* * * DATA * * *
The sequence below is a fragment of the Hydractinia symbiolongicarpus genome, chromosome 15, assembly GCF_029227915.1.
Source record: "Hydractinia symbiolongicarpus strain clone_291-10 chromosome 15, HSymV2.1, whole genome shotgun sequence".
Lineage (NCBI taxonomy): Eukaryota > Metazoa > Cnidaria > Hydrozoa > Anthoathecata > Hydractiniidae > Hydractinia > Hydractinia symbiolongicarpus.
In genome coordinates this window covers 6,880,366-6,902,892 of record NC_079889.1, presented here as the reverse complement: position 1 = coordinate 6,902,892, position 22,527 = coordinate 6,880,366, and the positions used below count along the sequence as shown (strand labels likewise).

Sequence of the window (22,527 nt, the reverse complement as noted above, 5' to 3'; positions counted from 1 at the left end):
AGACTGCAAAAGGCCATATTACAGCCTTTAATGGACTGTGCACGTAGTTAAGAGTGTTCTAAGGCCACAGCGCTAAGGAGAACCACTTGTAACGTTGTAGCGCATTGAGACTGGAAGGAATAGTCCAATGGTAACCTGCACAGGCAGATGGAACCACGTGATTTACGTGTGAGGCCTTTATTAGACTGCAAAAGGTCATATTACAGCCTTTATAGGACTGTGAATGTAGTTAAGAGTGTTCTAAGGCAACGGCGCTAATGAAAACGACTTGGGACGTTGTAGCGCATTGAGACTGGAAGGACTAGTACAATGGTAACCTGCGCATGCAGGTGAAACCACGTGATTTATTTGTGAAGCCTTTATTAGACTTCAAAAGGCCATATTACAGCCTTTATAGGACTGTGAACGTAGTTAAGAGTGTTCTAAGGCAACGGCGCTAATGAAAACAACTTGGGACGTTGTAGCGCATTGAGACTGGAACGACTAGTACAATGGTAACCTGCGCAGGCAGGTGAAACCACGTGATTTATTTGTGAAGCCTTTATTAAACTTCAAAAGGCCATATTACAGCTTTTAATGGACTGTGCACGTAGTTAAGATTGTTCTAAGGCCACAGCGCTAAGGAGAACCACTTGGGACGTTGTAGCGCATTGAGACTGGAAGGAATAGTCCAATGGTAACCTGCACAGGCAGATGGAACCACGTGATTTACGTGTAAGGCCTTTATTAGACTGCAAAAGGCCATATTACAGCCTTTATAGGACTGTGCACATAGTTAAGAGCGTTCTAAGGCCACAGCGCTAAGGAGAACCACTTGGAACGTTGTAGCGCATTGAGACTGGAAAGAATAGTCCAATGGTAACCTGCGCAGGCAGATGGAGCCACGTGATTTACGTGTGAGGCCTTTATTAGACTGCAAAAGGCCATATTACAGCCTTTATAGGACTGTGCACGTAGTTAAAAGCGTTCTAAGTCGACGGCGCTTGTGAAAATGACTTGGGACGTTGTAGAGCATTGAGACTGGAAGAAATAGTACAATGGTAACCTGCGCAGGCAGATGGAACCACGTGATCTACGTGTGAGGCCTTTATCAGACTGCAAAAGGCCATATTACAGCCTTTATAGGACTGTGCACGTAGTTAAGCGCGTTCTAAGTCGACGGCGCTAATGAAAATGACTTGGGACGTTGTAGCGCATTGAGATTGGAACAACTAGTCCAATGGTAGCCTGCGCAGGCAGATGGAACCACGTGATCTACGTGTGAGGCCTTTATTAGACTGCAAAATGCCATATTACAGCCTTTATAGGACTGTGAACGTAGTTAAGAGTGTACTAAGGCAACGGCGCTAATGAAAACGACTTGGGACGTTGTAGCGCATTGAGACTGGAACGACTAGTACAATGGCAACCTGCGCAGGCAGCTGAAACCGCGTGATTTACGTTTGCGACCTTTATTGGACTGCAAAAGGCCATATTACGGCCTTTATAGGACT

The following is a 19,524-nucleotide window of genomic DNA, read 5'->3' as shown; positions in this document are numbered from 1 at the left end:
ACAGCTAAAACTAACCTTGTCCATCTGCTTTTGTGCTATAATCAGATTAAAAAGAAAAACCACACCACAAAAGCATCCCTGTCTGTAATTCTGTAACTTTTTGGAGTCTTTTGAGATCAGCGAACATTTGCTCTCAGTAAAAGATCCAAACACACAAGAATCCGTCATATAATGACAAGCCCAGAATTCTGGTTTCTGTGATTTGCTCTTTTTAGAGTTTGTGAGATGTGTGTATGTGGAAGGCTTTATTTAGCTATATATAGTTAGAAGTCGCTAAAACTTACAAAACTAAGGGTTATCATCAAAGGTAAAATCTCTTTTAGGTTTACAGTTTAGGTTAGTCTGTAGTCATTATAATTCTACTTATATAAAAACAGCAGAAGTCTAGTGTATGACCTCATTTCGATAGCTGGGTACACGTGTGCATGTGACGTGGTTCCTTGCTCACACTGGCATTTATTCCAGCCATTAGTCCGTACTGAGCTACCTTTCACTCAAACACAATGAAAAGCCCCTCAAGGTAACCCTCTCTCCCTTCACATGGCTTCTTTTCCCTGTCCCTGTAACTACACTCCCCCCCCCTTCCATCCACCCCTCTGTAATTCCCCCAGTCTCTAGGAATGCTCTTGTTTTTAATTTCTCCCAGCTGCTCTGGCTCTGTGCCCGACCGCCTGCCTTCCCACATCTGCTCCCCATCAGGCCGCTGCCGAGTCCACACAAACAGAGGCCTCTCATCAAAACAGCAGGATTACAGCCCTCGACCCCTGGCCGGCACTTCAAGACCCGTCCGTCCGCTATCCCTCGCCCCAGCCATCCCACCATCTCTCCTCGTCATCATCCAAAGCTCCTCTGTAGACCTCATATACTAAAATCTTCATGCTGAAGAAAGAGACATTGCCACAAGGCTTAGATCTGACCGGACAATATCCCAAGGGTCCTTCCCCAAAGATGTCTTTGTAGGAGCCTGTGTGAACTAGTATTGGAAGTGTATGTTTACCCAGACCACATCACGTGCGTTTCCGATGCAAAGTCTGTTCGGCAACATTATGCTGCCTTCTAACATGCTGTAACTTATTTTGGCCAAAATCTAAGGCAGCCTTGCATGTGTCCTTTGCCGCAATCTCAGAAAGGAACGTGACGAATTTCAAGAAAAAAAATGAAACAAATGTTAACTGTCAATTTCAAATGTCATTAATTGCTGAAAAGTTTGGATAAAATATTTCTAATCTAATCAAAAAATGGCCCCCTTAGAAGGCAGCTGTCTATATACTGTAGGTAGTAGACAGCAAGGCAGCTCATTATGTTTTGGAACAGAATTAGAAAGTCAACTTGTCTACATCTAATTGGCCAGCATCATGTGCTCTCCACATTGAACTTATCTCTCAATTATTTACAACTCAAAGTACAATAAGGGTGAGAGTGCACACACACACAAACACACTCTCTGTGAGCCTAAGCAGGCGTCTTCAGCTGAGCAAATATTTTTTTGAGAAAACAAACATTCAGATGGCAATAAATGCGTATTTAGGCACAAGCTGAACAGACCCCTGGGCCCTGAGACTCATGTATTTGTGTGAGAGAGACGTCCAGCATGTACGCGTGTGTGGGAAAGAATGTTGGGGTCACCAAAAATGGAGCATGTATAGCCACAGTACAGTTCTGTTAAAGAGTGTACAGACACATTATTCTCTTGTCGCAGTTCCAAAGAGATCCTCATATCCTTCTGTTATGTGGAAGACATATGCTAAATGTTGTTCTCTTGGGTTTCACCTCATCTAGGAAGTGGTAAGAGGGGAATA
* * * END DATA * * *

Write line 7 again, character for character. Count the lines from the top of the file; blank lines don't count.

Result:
The following is a 19,524-nucleotide window of genomic DNA, read 5'->3' as shown; positions in this document are numbered from 1 at the left end: